A dedicated bare metal cloud allows you to control everything from the infrastructure upwards, without owning or operating the wider public internet or datacentres.
How is a bare metal cloud different from dedicated servers?
A dedicated server is just one component of a bare metal cloud. A dedicated server is a standalone server, with a given specification. The customer has complete administrative access to the server.
A bare metal cloud represents the whole infrastructure environment – which may include multiple dedicated servers, some of which may in turn be running virtualisation technology. It can also include as proprietary devices such as storage, load balancers, or firewalls.
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It is often the case that bare metal cloud environments will have customised networking requirements – private connectivity to storage devices using iSCSI or fiberchannel, high throughput and low latency connectivity between servers, as well as a dedicated connection to the public internet.
A bare metal cloud can span multiple datacentres, and can be part of a ‘hybrid cloud’ environment that has both a bare metal cloud and connection to a public cloud – as such Amazon’s AWS or Microsoft’s Azure.
What are the benefits of a bare metal cloud versus the public cloud?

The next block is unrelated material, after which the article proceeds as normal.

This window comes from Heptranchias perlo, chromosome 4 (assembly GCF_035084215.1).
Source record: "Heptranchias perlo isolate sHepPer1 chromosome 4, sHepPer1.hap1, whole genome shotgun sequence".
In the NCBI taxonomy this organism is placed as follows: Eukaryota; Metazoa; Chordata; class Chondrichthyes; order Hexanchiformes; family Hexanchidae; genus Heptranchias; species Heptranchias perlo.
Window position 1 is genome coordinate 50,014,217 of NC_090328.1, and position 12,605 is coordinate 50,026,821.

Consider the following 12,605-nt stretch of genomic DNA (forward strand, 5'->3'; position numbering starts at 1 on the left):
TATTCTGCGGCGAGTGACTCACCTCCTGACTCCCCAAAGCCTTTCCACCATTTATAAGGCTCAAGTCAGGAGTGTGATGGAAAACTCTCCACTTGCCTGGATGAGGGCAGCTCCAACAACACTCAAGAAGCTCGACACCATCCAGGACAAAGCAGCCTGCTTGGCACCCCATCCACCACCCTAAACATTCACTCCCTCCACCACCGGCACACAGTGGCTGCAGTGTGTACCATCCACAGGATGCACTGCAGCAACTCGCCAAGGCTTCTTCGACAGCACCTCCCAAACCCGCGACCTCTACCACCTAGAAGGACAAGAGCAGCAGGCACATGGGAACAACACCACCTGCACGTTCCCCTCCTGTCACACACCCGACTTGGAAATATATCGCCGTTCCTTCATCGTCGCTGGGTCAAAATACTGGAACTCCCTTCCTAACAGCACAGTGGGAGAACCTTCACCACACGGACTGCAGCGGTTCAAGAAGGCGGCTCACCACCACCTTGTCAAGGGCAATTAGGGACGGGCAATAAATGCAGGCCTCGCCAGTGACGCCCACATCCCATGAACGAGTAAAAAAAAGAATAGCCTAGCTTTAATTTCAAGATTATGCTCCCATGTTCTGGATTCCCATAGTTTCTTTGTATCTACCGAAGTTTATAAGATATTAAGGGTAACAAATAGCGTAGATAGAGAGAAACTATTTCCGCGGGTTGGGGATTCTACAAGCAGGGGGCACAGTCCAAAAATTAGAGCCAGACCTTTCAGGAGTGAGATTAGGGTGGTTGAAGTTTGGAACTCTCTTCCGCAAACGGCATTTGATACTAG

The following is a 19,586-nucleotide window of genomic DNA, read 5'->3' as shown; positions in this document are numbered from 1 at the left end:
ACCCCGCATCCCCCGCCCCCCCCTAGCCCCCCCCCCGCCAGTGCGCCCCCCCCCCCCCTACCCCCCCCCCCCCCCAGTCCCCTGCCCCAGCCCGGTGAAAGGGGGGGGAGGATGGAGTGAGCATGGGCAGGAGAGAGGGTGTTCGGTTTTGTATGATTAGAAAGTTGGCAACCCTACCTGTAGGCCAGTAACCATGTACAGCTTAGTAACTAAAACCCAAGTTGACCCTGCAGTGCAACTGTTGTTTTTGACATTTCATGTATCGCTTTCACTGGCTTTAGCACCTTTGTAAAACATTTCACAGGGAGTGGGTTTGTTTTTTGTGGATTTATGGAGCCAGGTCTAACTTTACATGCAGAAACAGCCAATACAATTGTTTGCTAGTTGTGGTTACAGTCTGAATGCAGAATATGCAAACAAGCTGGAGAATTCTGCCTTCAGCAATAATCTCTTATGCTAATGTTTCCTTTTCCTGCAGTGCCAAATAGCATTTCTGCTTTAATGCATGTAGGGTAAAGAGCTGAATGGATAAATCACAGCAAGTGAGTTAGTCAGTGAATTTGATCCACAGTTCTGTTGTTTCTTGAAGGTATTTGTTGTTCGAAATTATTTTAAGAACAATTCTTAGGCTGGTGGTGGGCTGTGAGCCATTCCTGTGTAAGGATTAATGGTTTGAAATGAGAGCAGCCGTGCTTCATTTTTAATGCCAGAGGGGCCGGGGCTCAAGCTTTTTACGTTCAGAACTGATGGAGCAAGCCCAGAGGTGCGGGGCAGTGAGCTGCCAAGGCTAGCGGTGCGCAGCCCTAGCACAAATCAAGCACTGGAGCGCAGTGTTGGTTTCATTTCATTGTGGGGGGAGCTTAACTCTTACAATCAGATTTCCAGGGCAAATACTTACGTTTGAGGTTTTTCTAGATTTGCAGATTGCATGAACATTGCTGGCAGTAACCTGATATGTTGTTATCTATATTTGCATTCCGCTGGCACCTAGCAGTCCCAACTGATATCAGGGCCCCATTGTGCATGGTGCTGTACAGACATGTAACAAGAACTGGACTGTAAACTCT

There is no ‘on-size-fits-all’ answer as to when a bare metal cloud is better than a public cloud, as every organisation has different requirements from their hosting platforms. This makes it vital to draw upon expertise to determine how best to architect your solution.
Some aspects of a bare metal cloud can’t be replicated in a public cloud, such as:
It is cheaper than a public cloud environment
There is complete control over the specification of the physical environment, which can be used to fully customise the environment and yield performance gains for the platform. Particularly useful for companies offering software as a service, who can gain a USP over their competitors by customising their environment
There is more predictability and control over costs of the hosting environment
There is more commercial flexibility from dealing with a bare metal cloud provider that is providing a non-productised platform
When is the public cloud better?
Broadly speaking, public cloud trumps bare metal when:
- An application has huge scalability requirements and unpredictable workloads, such as Netflix or Amazon.com
- The organisation does not have, or want to have, the technical expertise to manage for the environment
- The cloud is being used for small, ad-hoc development tasks that can utilise free credits from a public cloud provider
- An organisation has made a strategic decision not to control or manage the physical hosting environment and are happy to pay a premium to hand-off that responsibility to the public cloud provider
- There is no competitive advantage to be gained from optimising the physical hosting environment for applications
Can I have both?
Absolutely. A number of organisations, large and small, are running a hybrid environment. Hybrid solutions can cater for the ad hoc nature of a development platform in the public cloud, but with a production environment with known workloads in a bare metal cloud that has been optimised for the applications.
- Minimises costs
- Matches workloads to the most suitable environment
- Provides the ability to customise and flex the bare metal cloud to optimise performance and gain competitive advantage in the market